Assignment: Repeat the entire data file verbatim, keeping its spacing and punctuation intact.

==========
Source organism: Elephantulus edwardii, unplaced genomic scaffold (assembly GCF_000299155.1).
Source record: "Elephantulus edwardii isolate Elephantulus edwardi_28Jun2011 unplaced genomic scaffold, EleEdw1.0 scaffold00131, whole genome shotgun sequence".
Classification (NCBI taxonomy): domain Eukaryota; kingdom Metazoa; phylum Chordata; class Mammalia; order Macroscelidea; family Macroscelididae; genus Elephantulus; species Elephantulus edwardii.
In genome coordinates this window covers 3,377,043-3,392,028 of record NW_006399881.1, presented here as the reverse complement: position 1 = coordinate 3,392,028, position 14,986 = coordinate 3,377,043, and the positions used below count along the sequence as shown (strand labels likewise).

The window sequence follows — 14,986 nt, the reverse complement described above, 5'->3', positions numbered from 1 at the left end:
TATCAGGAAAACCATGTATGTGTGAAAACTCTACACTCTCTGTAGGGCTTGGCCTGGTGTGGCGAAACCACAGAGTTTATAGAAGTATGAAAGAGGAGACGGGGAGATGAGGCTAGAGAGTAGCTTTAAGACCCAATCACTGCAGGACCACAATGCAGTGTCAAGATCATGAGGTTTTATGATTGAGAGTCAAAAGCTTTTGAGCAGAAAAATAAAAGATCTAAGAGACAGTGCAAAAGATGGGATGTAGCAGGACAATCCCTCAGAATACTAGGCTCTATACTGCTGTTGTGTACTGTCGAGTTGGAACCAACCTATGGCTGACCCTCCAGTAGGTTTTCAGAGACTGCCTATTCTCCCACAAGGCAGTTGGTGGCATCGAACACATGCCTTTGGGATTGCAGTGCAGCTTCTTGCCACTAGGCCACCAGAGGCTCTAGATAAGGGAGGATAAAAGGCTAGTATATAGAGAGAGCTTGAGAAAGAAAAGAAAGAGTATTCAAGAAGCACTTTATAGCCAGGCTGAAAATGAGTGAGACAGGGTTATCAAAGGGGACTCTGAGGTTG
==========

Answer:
Source organism: Elephantulus edwardii, unplaced genomic scaffold (assembly GCF_000299155.1).
Source record: "Elephantulus edwardii isolate Elephantulus edwardi_28Jun2011 unplaced genomic scaffold, EleEdw1.0 scaffold00131, whole genome shotgun sequence".
Classification (NCBI taxonomy): domain Eukaryota; kingdom Metazoa; phylum Chordata; class Mammalia; order Macroscelidea; family Macroscelididae; genus Elephantulus; species Elephantulus edwardii.
In genome coordinates this window covers 3,377,043-3,392,028 of record NW_006399881.1, presented here as the reverse complement: position 1 = coordinate 3,392,028, position 14,986 = coordinate 3,377,043, and the positions used below count along the sequence as shown (strand labels likewise).

The window sequence follows — 14,986 nt, the reverse complement described above, 5'->3', positions numbered from 1 at the left end:
TATCAGGAAAACCATGTATGTGTGAAAACTCTACACTCTCTGTAGGGCTTGGCCTGGTGTGGCGAAACCACAGAGTTTATAGAAGTATGAAAGAGGAGACGGGGAGATGAGGCTAGAGAGTAGCTTTAAGACCCAATCACTGCAGGACCACAATGCAGTGTCAAGATCATGAGGTTTTATGATTGAGAGTCAAAAGCTTTTGAGCAGAAAAATAAAAGATCTAAGAGACAGTGCAAAAGATGGGATGTAGCAGGACAATCCCTCAGAATACTAGGCTCTATACTGCTGTTGTGTACTGTCGAGTTGGAACCAACCTATGGCTGACCCTCCAGTAGGTTTTCAGAGACTGCCTATTCTCCCACAAGGCAGTTGGTGGCATCGAACACATGCCTTTGGGATTGCAGTGCAGCTTCTTGCCACTAGGCCACCAGAGGCTCTAGATAAGGGAGGATAAAAGGCTAGTATATAGAGAGAGCTTGAGAAAGAAAAGAAAGAGTATTCAAGAAGCACTTTATAGCCAGGCTGAAAATGAGTGAGACAGGGTTATCAAAGGGGACTCTGAGGTTG